Presentation on theme: "Addressing “Stuck” Students: Helping All Students to Progress MATSOL 40 th Anniversary Conference May 3, 2012 Karen MacKenzie-Sleeman Dedham Public Schools."— Presentation transcript:
Addressing “Stuck” Students: Helping All Students to Progress MATSOL 40 th Anniversary Conference May 3, 2012 Karen MacKenzie-Sleeman Dedham Public Schools
Presentation Objectives Participants will be able to: 1)Name 6 characteristics of Long Term ELLs. 2)Identify strategies for working with Long Term ELLs at the district, school, and classroom level. 3)Explain to other ESL teachers, classroom teachers, principals, or parents why Long Term ELL students benefit from ESL instruction/support.
Presentation Agenda: I.A Story You May Find Familiar II.What Research Tells Us About “Stuck” Students III.Strategies A. District B. School C. Classroom IV.Further Reading
A Story You May Find Familiar – Part I As ELL teachers, we have a “few” responsibilities …
A Story You May Find Familiar – Part I And an incredibly diverse population for whom we are responsible …
And so we prioritize … Time:Group: 8:29-9:17Grade 8 Team Meeting 9:17-10:05Grade 8 Beginners 10:05-10:53Grade 6 Intermediate 10:53-11:23Lunch 11:23-12:11Grade 6/ 7/8 Beginners 12:11-12:59Grade 6 Beginners 12:59-1:47Grade 7 Beginners 1:47-2:35Grade 7/8 Intermediate Does your schedule look like mine?
My Confessions I was frustrated by “advanced” students! -Complicating my schedule. -Wasting my time. -More challenging students personally and academically. Can’t someone else help them? Began research on this topic. – Partially for benevolent purposes. – Partially to justify my attitude.
Long-Term ELLs: Characteristics Have attended U.S. schools for seven years or more. – NY state says “six”. Sound like native speakers. Oral skills stronger than reading/writing skills. Limited literacy skills in L1. Inconsistent schooling/frequent moves between countries, states, or districts. Perform below grade level in reading and writing.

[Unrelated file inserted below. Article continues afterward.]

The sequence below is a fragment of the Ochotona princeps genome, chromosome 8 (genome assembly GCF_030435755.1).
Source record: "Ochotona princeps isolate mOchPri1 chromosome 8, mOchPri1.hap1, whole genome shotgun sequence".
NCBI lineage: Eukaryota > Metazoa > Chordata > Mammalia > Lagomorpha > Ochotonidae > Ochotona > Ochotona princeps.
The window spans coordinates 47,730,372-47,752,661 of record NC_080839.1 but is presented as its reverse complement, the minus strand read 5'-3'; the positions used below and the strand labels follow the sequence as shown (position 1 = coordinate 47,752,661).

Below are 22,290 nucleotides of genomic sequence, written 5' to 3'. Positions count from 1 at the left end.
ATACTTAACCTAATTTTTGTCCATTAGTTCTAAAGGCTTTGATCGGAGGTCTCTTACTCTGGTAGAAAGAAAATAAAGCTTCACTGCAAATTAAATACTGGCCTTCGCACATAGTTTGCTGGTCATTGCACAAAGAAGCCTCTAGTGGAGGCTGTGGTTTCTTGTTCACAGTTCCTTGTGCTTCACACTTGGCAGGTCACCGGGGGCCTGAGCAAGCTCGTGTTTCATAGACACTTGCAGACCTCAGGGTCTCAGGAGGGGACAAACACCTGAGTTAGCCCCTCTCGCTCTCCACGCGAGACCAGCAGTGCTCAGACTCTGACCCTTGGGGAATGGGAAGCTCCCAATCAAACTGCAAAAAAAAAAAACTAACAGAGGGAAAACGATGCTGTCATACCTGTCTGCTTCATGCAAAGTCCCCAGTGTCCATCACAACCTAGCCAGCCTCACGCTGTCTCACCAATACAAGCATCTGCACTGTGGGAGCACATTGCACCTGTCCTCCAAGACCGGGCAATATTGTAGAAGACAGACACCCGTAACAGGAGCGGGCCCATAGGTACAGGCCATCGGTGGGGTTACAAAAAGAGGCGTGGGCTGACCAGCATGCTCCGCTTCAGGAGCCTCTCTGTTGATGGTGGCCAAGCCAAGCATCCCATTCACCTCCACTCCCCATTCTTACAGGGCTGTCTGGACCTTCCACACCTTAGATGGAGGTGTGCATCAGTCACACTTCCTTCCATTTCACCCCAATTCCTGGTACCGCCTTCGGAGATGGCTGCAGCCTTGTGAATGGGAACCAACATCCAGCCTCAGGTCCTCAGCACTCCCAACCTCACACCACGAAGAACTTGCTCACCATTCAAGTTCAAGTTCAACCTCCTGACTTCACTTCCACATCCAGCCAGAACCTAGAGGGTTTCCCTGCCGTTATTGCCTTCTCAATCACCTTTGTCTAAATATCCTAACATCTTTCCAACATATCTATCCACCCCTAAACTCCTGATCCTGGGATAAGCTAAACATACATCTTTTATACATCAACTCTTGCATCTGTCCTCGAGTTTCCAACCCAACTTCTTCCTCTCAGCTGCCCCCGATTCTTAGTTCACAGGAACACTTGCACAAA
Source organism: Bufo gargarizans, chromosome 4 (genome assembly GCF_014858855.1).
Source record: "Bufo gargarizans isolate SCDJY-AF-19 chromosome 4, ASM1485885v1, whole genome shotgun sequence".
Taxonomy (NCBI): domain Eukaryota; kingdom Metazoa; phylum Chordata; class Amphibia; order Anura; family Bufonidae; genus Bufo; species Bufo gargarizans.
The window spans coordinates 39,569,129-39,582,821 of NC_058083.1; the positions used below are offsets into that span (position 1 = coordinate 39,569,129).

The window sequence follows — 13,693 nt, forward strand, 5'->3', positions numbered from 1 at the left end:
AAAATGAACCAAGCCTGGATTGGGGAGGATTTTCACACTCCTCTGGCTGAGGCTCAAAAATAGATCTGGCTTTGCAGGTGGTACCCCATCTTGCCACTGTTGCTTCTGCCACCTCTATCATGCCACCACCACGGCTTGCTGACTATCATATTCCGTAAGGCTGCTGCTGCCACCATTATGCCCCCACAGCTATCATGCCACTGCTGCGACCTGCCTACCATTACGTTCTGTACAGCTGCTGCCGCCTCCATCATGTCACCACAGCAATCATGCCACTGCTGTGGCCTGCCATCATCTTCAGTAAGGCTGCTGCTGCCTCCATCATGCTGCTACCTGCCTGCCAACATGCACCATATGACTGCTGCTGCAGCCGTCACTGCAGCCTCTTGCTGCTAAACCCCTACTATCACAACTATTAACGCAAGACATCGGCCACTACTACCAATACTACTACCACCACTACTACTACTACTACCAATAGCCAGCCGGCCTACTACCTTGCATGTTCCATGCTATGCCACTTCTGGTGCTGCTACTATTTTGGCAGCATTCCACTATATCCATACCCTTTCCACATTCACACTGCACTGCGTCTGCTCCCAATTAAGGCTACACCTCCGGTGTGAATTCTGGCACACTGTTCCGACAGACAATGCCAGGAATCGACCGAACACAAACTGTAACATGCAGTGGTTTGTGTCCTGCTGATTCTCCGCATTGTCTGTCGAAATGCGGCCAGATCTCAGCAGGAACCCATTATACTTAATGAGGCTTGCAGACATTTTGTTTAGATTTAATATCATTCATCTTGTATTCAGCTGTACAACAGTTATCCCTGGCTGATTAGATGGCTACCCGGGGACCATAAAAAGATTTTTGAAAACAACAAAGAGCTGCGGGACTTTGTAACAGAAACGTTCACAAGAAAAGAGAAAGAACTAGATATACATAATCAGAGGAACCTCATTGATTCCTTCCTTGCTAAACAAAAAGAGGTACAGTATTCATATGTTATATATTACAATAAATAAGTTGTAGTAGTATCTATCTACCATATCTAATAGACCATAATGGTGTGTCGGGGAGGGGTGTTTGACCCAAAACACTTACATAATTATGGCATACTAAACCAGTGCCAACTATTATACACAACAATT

Long Term ELLs in Our Classes Research from NY state in 2007 suggests 12.8% of ELLs fit this criteria. Students have inconsistent experiences not only in schools/language of education but in the ESL program. – Receive support in some districts/grades but not in all. – Sometimes grouped according to proficiency but not always. – Sometimes self-identify as ELL but not always.
Results of Inconsistency Long term ELLs may have large gaps in their education: – Missed months/years of school in transition – Missed grade level curriculum while in ESL classes Uneven content-area backgrounds – Missed out on ESL curriculum/support
Results of Misplacement Placing Long Term ELLs in mixed or lower level ESL classes: – ESL is a “baby” class but mainstream ELA is too challenging Tuning out because material is too simple or completely mismatched to their needs – False perception of their academic achievement My English is wonderful compared to [x]
Strategies – District: Ensure that there is uniform entrance and exit criteria that is applied consistently. – The same student who qualifies for ESL in one school should qualify in another. Ensure that schedules/staffing of ESL personnel allow time for advanced classes. Collect more data from students upon arrival. – Any missed years of school? – How many times has the student moved? – What kinds of ESL support did the student receive?